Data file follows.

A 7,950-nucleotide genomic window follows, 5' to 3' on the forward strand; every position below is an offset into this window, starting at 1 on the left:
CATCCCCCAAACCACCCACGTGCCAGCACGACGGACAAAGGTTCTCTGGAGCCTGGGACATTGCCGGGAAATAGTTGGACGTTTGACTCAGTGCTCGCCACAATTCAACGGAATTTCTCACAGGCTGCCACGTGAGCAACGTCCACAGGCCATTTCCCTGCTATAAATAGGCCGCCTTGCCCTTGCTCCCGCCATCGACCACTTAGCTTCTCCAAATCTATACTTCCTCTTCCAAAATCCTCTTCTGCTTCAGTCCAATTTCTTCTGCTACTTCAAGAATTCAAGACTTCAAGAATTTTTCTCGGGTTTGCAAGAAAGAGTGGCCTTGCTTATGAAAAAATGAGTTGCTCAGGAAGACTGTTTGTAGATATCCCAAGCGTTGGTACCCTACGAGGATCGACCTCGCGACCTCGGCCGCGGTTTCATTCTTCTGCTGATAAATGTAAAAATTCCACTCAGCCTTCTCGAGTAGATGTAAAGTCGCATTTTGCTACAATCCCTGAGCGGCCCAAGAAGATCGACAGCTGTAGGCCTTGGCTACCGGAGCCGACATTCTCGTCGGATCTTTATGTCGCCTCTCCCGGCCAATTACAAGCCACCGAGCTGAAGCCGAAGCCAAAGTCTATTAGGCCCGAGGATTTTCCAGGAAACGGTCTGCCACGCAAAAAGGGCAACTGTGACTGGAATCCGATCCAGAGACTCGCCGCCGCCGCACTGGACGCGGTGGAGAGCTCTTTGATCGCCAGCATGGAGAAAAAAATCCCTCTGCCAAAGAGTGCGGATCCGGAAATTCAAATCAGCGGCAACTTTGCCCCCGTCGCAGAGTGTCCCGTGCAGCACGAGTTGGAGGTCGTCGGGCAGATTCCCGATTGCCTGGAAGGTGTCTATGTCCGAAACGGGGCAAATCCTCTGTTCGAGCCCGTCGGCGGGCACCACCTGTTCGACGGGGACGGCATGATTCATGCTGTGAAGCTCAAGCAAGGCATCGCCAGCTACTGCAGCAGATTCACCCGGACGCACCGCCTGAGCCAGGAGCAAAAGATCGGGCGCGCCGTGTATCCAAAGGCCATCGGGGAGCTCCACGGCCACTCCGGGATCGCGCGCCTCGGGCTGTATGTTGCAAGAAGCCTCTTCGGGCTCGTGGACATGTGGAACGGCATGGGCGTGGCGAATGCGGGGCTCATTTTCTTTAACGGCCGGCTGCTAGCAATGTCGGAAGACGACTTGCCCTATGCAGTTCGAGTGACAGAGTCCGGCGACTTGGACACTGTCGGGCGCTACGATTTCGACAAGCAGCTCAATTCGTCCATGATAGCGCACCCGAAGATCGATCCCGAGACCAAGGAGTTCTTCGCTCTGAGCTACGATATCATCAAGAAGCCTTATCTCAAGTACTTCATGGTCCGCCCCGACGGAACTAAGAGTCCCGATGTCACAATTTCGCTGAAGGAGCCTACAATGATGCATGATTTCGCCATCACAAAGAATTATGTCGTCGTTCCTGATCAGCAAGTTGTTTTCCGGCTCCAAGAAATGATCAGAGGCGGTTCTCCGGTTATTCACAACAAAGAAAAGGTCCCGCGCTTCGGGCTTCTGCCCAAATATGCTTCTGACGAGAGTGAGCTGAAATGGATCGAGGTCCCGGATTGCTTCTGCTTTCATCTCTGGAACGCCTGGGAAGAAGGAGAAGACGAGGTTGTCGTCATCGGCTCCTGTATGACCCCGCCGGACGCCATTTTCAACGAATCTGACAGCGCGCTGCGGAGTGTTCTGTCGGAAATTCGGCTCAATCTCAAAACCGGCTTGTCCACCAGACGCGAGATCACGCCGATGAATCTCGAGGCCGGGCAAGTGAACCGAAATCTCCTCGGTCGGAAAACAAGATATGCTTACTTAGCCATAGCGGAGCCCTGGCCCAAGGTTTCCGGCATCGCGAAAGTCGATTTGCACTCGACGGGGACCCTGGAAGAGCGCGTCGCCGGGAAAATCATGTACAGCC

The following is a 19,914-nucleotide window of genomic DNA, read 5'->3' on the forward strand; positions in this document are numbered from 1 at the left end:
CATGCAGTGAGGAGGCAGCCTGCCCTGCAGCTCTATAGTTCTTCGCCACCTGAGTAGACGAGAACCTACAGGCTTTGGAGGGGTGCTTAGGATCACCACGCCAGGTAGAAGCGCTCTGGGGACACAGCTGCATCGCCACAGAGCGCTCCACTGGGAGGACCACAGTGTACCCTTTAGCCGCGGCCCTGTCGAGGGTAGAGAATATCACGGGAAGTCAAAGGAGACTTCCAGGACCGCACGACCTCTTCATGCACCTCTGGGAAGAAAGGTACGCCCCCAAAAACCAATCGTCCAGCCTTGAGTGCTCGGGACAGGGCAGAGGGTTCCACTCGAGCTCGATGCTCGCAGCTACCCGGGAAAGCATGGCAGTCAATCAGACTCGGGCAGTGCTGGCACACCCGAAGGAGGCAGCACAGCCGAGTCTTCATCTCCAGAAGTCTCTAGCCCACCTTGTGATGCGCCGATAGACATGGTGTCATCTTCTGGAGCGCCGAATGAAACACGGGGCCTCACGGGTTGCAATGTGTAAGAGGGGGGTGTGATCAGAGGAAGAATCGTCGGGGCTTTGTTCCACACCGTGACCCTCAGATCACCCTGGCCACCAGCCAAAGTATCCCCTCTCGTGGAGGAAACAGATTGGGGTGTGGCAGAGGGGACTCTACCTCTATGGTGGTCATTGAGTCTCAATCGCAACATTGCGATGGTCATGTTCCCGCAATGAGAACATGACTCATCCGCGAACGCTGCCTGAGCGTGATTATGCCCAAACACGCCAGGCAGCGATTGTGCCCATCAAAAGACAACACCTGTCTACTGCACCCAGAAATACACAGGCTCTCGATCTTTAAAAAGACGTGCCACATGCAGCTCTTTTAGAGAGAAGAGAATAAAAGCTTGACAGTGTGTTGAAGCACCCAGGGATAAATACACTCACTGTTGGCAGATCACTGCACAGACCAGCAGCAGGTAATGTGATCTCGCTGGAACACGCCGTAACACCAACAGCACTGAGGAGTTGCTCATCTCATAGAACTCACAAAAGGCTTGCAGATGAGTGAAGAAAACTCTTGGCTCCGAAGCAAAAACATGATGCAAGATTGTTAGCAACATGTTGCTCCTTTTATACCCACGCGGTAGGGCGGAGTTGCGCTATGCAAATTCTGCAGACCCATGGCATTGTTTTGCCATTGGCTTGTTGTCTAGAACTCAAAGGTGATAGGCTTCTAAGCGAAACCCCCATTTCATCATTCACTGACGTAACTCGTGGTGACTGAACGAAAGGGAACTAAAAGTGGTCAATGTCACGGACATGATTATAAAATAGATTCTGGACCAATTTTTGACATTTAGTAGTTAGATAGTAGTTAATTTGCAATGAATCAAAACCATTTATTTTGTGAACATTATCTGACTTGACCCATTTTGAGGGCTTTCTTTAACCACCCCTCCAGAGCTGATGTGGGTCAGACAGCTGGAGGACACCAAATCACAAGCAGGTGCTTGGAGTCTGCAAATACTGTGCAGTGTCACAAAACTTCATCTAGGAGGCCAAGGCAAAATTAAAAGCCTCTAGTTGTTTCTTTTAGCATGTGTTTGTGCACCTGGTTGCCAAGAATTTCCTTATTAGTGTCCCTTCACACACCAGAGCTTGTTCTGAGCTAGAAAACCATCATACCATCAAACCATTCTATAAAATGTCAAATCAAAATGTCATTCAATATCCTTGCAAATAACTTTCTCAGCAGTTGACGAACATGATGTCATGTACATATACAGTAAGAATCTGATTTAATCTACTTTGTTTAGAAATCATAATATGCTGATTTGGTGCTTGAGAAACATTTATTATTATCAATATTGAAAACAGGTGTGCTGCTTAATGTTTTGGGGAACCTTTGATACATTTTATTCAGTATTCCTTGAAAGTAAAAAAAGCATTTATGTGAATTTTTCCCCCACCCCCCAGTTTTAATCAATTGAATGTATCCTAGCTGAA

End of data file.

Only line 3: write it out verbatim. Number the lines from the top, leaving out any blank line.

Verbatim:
The following is a 19,914-nucleotide window of genomic DNA, read 5'->3' on the forward strand; positions in this document are numbered from 1 at the left end: